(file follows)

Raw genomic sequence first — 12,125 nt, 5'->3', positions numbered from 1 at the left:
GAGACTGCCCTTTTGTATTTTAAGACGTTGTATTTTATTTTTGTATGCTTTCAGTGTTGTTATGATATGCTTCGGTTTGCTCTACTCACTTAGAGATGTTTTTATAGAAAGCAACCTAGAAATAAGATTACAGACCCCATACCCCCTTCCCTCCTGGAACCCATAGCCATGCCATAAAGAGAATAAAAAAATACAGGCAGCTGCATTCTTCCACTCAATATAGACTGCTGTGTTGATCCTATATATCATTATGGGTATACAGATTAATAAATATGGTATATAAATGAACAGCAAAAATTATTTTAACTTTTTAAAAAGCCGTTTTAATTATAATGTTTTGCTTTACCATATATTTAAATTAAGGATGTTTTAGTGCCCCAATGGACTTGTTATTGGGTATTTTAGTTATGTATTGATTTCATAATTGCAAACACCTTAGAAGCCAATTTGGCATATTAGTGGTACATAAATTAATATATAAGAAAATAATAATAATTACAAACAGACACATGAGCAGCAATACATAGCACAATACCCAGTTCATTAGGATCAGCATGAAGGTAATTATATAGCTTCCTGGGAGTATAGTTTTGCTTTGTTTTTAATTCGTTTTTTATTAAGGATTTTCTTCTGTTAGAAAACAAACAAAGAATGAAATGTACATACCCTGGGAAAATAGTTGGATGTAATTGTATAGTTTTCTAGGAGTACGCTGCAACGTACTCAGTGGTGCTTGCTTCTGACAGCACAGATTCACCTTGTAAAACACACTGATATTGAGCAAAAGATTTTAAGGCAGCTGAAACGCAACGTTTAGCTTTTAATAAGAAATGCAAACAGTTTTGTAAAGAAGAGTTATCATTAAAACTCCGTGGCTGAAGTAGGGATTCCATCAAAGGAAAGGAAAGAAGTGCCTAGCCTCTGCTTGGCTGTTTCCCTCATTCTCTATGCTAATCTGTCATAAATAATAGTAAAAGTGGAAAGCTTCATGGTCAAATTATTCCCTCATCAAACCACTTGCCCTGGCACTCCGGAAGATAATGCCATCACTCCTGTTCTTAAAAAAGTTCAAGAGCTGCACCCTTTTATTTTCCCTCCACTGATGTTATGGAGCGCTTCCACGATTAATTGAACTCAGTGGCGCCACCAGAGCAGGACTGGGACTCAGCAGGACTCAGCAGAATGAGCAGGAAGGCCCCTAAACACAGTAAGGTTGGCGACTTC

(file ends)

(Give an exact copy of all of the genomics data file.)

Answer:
Raw genomic sequence first — 12,125 nt, 5'->3', positions numbered from 1 at the left:
GAGACTGCCCTTTTGTATTTTAAGACGTTGTATTTTATTTTTGTATGCTTTCAGTGTTGTTATGATATGCTTCGGTTTGCTCTACTCACTTAGAGATGTTTTTATAGAAAGCAACCTAGAAATAAGATTACAGACCCCATACCCCCTTCCCTCCTGGAACCCATAGCCATGCCATAAAGAGAATAAAAAAATACAGGCAGCTGCATTCTTCCACTCAATATAGACTGCTGTGTTGATCCTATATATCATTATGGGTATACAGATTAATAAATATGGTATATAAATGAACAGCAAAAATTATTTTAACTTTTTAAAAAGCCGTTTTAATTATAATGTTTTGCTTTACCATATATTTAAATTAAGGATGTTTTAGTGCCCCAATGGACTTGTTATTGGGTATTTTAGTTATGTATTGATTTCATAATTGCAAACACCTTAGAAGCCAATTTGGCATATTAGTGGTACATAAATTAATATATAAGAAAATAATAATAATTACAAACAGACACATGAGCAGCAATACATAGCACAATACCCAGTTCATTAGGATCAGCATGAAGGTAATTATATAGCTTCCTGGGAGTATAGTTTTGCTTTGTTTTTAATTCGTTTTTTATTAAGGATTTTCTTCTGTTAGAAAACAAACAAAGAATGAAATGTACATACCCTGGGAAAATAGTTGGATGTAATTGTATAGTTTTCTAGGAGTACGCTGCAACGTACTCAGTGGTGCTTGCTTCTGACAGCACAGATTCACCTTGTAAAACACACTGATATTGAGCAAAAGATTTTAAGGCAGCTGAAACGCAACGTTTAGCTTTTAATAAGAAATGCAAACAGTTTTGTAAAGAAGAGTTATCATTAAAACTCCGTGGCTGAAGTAGGGATTCCATCAAAGGAAAGGAAAGAAGTGCCTAGCCTCTGCTTGGCTGTTTCCCTCATTCTCTATGCTAATCTGTCATAAATAATAGTAAAAGTGGAAAGCTTCATGGTCAAATTATTCCCTCATCAAACCACTTGCCCTGGCACTCCGGAAGATAATGCCATCACTCCTGTTCTTAAAAAAGTTCAAGAGCTGCACCCTTTTATTTTCCCTCCACTGATGTTATGGAGCGCTTCCACGATTAATTGAACTCAGTGGCGCCACCAGAGCAGGACTGGGACTCAGCAGGACTCAGCAGAATGAGCAGGAAGGCCCCTAAACACAGTAAGGTTGGCGACTTC